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Book Title: The Essence of Religion|
The author of the book: Ludwig Feuerbach
ISBN 13: 9781591022138
Format files: PDF
The size of the: 28.75 MB
Edition: Prometheus Books
Date of issue: June 1st 2004
Read full description of the books:Originally published in 1845, this concise critique formed the basis of thirty later lectures delivered in 1848 by Ludwig Feuerbach, one of Germany’s most influential humanist philosophers. In The Essence of Religion Feuerbach applied the analysis expounded in The Essence of Christianity (1841) to religion as a whole. The main thrust of Feuerbach’s argument is aptly summed up in the original subtitle to this work: "God the Image of Man. Man’s Dependence upon Nature the Last and Only Source of Religion." Feuerbach reviews key aspects of religious belief and in each case explains them as imaginative elaborations of the primal awe and sense of dependence that humans experience in the face of nature’s power and mystery. Rather than humans being created in the image of God, the situation is quite the reverse: "All theology is anthropology," he says, and "the being whom man sets over against himself as a separate supernatural existence is his own being."
Feuerbach goes on to argue that the attributes of God are no more than reflections of the various needs of human nature. Further, as human civilization has advanced, the role of God has gradually diminished. In ancient times, before human beings had any scientific understanding of the way nature works, divine powers were seen behind every natural manifestation, from lightning bolts to the change of seasons. By contrast, in the modern era, when an in-depth understanding of natural causes has been achieved, there is no longer any need to imagine God behind the workings of nature: "He who for his God has no other material than that which natural science, philosophy, or natural observation generally furnishes to him . . . ought to be honest enough also to abstain from using the name of God, for a natural principle is always a natural essence and not what constitutes the idea of a God."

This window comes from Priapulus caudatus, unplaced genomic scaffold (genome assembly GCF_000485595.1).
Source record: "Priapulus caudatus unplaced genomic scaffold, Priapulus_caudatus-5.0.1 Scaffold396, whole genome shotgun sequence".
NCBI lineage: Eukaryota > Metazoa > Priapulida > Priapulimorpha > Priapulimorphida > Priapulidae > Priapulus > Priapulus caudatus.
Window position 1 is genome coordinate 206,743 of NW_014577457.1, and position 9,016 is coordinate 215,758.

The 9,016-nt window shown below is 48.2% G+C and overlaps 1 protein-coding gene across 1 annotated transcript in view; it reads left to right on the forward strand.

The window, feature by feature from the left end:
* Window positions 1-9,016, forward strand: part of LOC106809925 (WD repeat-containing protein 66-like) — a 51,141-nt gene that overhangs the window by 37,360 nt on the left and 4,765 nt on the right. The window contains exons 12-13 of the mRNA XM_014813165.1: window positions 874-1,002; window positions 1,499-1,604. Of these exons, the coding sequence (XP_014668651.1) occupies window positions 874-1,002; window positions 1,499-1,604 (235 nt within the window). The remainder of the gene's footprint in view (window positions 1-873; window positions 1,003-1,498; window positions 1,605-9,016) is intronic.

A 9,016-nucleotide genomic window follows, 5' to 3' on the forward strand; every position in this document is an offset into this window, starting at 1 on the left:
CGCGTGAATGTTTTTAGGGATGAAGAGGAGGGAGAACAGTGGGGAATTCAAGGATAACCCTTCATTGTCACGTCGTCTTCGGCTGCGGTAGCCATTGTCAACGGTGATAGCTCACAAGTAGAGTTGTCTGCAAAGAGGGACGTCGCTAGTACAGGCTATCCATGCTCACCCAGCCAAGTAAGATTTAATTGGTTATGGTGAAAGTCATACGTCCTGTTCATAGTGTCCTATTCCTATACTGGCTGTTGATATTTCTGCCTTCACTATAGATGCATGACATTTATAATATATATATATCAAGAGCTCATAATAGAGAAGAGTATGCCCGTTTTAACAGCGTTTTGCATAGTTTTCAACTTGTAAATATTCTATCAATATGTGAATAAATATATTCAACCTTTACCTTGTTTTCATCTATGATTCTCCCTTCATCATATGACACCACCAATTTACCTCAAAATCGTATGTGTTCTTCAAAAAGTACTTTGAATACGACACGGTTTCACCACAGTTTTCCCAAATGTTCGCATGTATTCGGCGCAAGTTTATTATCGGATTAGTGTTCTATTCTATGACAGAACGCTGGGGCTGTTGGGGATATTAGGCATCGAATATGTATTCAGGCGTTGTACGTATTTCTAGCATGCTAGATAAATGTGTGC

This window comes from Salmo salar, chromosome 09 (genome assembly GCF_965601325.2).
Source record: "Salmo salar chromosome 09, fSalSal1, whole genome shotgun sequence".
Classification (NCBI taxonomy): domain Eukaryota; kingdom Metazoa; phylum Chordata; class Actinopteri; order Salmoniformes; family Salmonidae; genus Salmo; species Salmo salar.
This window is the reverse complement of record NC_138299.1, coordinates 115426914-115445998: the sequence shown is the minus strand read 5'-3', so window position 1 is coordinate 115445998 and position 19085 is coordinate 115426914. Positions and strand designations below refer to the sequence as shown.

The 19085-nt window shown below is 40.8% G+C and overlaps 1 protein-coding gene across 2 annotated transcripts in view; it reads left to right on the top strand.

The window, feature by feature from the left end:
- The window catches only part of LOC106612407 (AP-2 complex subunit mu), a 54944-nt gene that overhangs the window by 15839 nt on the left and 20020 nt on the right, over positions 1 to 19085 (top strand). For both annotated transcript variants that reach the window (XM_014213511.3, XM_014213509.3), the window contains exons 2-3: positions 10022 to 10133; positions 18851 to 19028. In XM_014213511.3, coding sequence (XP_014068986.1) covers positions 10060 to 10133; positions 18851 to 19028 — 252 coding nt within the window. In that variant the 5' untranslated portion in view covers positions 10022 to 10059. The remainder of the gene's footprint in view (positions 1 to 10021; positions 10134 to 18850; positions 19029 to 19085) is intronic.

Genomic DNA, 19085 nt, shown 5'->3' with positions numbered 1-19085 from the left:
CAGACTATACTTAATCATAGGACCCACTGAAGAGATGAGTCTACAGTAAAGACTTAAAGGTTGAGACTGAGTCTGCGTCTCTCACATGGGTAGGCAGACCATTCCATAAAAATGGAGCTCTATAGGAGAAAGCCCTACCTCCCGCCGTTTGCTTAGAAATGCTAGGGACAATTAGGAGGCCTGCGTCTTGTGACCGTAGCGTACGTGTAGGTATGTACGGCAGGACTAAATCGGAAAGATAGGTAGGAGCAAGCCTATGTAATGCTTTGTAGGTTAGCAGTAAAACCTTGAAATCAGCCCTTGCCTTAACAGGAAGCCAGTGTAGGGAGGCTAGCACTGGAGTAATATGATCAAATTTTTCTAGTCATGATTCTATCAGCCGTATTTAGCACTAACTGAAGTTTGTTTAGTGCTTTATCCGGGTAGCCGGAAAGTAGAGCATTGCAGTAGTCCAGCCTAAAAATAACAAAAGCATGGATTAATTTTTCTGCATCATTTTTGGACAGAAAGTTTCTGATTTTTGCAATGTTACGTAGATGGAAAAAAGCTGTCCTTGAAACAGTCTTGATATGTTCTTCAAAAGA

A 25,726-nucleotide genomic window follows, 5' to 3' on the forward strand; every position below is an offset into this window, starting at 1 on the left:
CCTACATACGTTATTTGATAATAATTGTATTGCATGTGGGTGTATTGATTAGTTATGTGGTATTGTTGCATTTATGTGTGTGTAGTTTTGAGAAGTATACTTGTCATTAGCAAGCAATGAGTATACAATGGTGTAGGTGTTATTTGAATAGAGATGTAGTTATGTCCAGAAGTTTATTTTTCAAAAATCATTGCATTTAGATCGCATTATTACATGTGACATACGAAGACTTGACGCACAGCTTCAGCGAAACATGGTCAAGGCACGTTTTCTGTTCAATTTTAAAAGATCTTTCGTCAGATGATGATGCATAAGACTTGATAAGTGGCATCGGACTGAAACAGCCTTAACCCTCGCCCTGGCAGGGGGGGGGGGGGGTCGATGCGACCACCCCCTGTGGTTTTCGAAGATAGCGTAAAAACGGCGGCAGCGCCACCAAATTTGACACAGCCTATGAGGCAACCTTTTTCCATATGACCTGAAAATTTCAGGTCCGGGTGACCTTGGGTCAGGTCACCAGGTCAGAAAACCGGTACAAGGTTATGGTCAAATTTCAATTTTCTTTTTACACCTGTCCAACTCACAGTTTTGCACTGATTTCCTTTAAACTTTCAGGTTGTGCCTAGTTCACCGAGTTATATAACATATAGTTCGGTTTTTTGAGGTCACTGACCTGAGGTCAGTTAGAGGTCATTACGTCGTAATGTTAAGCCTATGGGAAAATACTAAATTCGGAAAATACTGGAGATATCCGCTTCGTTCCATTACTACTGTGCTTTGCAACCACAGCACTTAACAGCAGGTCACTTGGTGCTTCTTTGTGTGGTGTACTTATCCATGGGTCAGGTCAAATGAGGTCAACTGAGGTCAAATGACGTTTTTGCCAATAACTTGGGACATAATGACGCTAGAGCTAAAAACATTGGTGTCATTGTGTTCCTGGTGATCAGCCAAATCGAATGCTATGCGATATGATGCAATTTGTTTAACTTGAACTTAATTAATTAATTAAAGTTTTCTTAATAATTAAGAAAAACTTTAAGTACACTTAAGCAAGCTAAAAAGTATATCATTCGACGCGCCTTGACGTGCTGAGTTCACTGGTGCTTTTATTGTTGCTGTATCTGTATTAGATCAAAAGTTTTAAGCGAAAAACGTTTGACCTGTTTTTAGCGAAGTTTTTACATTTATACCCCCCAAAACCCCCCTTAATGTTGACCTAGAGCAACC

Feuerbach’s naturalistic philosophy had a decisive influence on Karl Marx and radical theologians such as Bruno Bauer and David Friedrich Strauss. His incisive critique remains a challenge to religion to this day.
Read information about the authorLudwig Andreas von Feuerbach (July 28, 1804 – September 13, 1872) was a German philosopher and anthropologist best known for his book The Essence of Christianity, which provided a critique of Christianity which strongly influenced generations of later thinkers, including both Karl Marx and Friedrich Engels.
Feuerbach was the fourth son of the eminent jurist Paul Johann Anselm Ritter von Feuerbach, brother of mathematician Karl Wilhelm Feuerbach and uncle of painter Anselm Feuerbach. An associate of Left Hegelian circles, Feuerbach advocated liberalism, atheism and materialism. Many of his philosophical writings offered a critical analysis of religion. His thought was influential in the development of dialectical materialism, where he is often recognized as a bridge between Hegel and Marx.
Feuerbach is best known for his criticism of Idealism and religion, especially Christianity, written in the early forties. He believed that any progress in human culture and civilization required the repudiation of both. His later writings were concerned with developing a materialistic humanism and an ethics of human solidarity. With the recent publication of a new critical edition of his works, a new generation of scholars have argued that his mature views are philosophically interesting in their own right.
His most important work, Das Wesen des Christentums (1841), was translated by George Eliot into English as The Essence of Christianity.
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